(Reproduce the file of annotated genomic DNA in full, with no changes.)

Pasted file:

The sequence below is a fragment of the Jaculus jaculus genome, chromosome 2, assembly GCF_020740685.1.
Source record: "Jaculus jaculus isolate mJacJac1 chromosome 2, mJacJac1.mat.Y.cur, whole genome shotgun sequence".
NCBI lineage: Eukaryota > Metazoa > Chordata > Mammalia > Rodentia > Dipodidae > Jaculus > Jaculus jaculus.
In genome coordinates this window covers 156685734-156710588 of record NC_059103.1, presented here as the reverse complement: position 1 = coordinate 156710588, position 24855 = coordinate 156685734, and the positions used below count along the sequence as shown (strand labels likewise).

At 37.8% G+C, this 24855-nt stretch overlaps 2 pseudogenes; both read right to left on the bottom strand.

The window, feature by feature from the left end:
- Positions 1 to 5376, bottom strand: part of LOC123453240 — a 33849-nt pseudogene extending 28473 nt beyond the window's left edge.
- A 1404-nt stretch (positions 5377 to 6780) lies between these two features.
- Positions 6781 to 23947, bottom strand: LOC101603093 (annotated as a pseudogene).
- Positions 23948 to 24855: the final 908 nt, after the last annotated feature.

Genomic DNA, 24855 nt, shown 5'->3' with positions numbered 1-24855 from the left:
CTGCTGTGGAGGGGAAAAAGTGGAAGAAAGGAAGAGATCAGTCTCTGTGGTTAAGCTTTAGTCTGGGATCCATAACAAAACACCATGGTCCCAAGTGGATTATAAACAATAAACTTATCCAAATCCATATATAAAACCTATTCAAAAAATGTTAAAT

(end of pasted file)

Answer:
The sequence below is a fragment of the Jaculus jaculus genome, chromosome 2, assembly GCF_020740685.1.
Source record: "Jaculus jaculus isolate mJacJac1 chromosome 2, mJacJac1.mat.Y.cur, whole genome shotgun sequence".
NCBI lineage: Eukaryota > Metazoa > Chordata > Mammalia > Rodentia > Dipodidae > Jaculus > Jaculus jaculus.
In genome coordinates this window covers 156685734-156710588 of record NC_059103.1, presented here as the reverse complement: position 1 = coordinate 156710588, position 24855 = coordinate 156685734, and the positions used below count along the sequence as shown (strand labels likewise).

At 37.8% G+C, this 24855-nt stretch overlaps 2 pseudogenes; both read right to left on the bottom strand.

The window, feature by feature from the left end:
- Positions 1 to 5376, bottom strand: part of LOC123453240 — a 33849-nt pseudogene extending 28473 nt beyond the window's left edge.
- A 1404-nt stretch (positions 5377 to 6780) lies between these two features.
- Positions 6781 to 23947, bottom strand: LOC101603093 (annotated as a pseudogene).
- Positions 23948 to 24855: the final 908 nt, after the last annotated feature.

Genomic DNA, 24855 nt, shown 5'->3' with positions numbered 1-24855 from the left:
CTGCTGTGGAGGGGAAAAAGTGGAAGAAAGGAAGAGATCAGTCTCTGTGGTTAAGCTTTAGTCTGGGATCCATAACAAAACACCATGGTCCCAAGTGGATTATAAACAATAAACTTATCCAAATCCATATATAAAACCTATTCAAAAAATGTTAAAT